Shelia O’Rouke has had to overlook a number of her husband’s indiscretions, so when sixteen-year-old Eden shows up claiming to be his daughter, Shelia tries to make the best of it. She welcomes the girl into her home and encourages her three children to do the same. But Eden has an insolent attitude and a creepy boyfriend. It isn’t long before things start to go horribly wrong. Someone tampers with the breaks on Shelia’s car, rigs her washer so that she is almost electrocuted, and tries to poison her. An obnoxious tenant moves into the house next door, and an anonymous caller starts sending Shelia and her teenage son, Steve, mysterious texts. O’Brien has a knack for writing teenagers, and he juggles several successfully in this novel.

As usual, the deftly-orchestrated plot serves up plenty of misdirection to keep the reader guessing. Although I did (eventually) decipher the ending and motive prior to the conclusion, I followed several false trails before putting the pieces together. There are characters to hate, characters to love, and a multi-layered mystery that ties up neatly at the end. Riveting from start to finish, the book works as a psychological thriller, domestic thriller, and page-turning suspense novel. Finished in two sittings and highly recommended!

Amazon Link
Genre:  Domestic Thrillers > Serial Killer Thrillers

#FridayBookShare @ShelleyWilson72 – You’ll Miss Me When I’m Gone by @AuthorKevin

Welcome to another Friday Book Share! Anyone can join in. Just answer the following F.R.I.D.A.Y. questions based on the book you’re either currently reading or have just finished reading. Use the hashtag #FridayBookShare and remember to tag Shelley (@ShelleyWilson72)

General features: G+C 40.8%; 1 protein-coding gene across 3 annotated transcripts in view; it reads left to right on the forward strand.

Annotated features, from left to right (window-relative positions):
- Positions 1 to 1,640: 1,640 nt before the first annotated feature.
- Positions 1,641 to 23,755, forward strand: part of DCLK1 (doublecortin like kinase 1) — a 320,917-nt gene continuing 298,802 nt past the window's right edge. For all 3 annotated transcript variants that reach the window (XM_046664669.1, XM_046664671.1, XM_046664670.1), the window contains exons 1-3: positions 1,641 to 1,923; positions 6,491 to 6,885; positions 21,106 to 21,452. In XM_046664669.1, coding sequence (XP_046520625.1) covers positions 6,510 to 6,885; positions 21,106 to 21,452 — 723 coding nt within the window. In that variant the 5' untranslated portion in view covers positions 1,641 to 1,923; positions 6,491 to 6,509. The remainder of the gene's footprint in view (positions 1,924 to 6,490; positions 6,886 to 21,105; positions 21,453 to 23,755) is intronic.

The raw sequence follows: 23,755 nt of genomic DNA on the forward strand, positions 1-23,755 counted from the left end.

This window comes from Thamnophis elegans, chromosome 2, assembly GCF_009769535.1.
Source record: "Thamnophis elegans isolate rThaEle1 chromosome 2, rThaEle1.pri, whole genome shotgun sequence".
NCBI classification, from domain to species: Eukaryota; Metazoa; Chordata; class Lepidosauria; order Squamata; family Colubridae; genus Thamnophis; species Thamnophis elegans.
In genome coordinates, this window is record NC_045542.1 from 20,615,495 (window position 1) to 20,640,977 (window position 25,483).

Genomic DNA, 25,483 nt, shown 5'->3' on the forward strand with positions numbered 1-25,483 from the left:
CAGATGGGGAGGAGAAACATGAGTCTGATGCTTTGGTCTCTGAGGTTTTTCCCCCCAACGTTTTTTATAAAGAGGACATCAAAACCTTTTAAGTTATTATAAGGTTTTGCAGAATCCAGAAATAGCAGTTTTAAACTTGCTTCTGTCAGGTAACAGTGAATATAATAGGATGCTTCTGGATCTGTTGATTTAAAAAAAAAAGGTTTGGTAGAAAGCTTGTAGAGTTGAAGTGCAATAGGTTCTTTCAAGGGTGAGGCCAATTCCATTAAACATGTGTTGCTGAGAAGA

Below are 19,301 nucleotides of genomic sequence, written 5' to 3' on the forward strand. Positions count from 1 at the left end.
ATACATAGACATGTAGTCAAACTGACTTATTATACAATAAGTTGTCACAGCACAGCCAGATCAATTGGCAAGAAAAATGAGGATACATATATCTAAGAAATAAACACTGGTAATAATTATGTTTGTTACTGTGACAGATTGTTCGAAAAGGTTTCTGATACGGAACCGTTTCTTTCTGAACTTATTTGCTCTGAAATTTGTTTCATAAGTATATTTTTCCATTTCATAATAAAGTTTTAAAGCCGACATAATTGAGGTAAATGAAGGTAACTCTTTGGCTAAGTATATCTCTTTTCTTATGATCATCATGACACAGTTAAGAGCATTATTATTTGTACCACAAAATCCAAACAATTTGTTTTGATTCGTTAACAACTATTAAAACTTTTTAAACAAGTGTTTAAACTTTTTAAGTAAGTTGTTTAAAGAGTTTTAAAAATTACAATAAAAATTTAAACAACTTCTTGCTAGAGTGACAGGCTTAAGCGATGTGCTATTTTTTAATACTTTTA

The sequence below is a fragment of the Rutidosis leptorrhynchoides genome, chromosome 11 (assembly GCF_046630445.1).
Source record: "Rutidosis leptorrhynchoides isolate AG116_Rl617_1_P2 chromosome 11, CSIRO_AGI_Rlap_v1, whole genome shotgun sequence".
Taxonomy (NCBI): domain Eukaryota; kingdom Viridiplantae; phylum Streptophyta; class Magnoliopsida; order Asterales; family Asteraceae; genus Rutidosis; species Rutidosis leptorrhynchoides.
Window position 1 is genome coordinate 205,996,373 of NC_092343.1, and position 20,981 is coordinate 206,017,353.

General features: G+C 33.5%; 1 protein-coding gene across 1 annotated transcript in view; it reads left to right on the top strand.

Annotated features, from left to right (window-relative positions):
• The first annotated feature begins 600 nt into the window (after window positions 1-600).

early morning beach scene with sun breaking through the clouds over oceanFirst line of the book.

Recruit fans by adding the book blurb.

Introduce the main character using only three words.

Delightful design (add the cover image of the book).

Audience appeal (who would enjoy reading this book?)

Your favorite line/scene.

~ooOOoo~

I just finished reading  YOU’LL MISS ME WHEN I’M GONE by Kevin O’Brien. Kevin is one of my all time favorite authors and I never miss one of his releases. I’d been saving this one to take to the beach with me the end of the month, but I finally caved and read it by the pool instead. I couldn’t resist any longer!

First Line of Book:

There was no backing out of it now.

Recruit fans by adding the book blurb:

NO FORGIVENESS
Andrea Boyle moved to Seattle to give her seventeen-year-old nephew, Spencer, a fresh start after the death of his parents. Andrea has found her own new beginning with Luke, a successful playwright and father of a teenage son, Damon. The boys appear to have little in common, but in truth they share a private torment…

NO REMORSE
When a tragedy befalls Damon, it’s just the beginning of a nightmare that unfolds. But the worst is yet to come once a dark secret from Spencer’s past is exposed. And when Luke is brutally attacked, both of their futures are at stake.

NO SECOND CHANCE
Now it’s up to Andrea to prove Spencer’s innocence to the police—and to herself. Because for reasons she has revealed to no one, even Andrea can’t help questioning the truth—and fearing that she may be next to pay the ultimate price…

Introduce the main character using only three words.

Andrea Boyle—Loyal, determined, brave

Delightful design (add the cover image of the book).

Book cover for You'll Miss Me When I'm Gone by Kevin O'Brien features close up of three old mailboxes on country road at night, middle box leaning to side

Audience appeal. Who would enjoy reading this book?

Anyone who enjoys suspense and/or psychological thrillers.

A favorite line/scene.